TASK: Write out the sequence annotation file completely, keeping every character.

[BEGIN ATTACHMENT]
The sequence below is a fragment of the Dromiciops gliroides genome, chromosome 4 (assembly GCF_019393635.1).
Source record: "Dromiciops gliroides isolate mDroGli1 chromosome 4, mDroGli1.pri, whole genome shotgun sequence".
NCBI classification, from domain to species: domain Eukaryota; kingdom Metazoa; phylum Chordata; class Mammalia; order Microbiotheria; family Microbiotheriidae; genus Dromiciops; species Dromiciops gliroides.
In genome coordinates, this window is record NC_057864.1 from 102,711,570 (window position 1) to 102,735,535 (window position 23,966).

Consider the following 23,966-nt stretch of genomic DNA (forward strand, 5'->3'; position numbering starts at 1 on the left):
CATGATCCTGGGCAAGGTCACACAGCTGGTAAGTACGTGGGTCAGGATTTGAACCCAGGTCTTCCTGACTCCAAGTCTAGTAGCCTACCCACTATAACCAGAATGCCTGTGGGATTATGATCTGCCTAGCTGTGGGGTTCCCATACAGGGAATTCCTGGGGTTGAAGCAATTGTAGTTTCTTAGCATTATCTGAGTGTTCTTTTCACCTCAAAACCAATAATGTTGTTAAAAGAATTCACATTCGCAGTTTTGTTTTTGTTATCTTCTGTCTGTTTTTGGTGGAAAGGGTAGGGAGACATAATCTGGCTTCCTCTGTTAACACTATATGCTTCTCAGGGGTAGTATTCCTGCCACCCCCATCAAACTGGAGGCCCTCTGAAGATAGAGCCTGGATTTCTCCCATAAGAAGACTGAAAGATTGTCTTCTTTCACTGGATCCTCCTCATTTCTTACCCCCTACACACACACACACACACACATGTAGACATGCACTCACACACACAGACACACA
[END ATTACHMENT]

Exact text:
The sequence below is a fragment of the Dromiciops gliroides genome, chromosome 4 (assembly GCF_019393635.1).
Source record: "Dromiciops gliroides isolate mDroGli1 chromosome 4, mDroGli1.pri, whole genome shotgun sequence".
NCBI classification, from domain to species: domain Eukaryota; kingdom Metazoa; phylum Chordata; class Mammalia; order Microbiotheria; family Microbiotheriidae; genus Dromiciops; species Dromiciops gliroides.
In genome coordinates, this window is record NC_057864.1 from 102,711,570 (window position 1) to 102,735,535 (window position 23,966).

Consider the following 23,966-nt stretch of genomic DNA (forward strand, 5'->3'; position numbering starts at 1 on the left):
CATGATCCTGGGCAAGGTCACACAGCTGGTAAGTACGTGGGTCAGGATTTGAACCCAGGTCTTCCTGACTCCAAGTCTAGTAGCCTACCCACTATAACCAGAATGCCTGTGGGATTATGATCTGCCTAGCTGTGGGGTTCCCATACAGGGAATTCCTGGGGTTGAAGCAATTGTAGTTTCTTAGCATTATCTGAGTGTTCTTTTCACCTCAAAACCAATAATGTTGTTAAAAGAATTCACATTCGCAGTTTTGTTTTTGTTATCTTCTGTCTGTTTTTGGTGGAAAGGGTAGGGAGACATAATCTGGCTTCCTCTGTTAACACTATATGCTTCTCAGGGGTAGTATTCCTGCCACCCCCATCAAACTGGAGGCCCTCTGAAGATAGAGCCTGGATTTCTCCCATAAGAAGACTGAAAGATTGTCTTCTTTCACTGGATCCTCCTCATTTCTTACCCCCTACACACACACACACACACACATGTAGACATGCACTCACACACACAGACACACA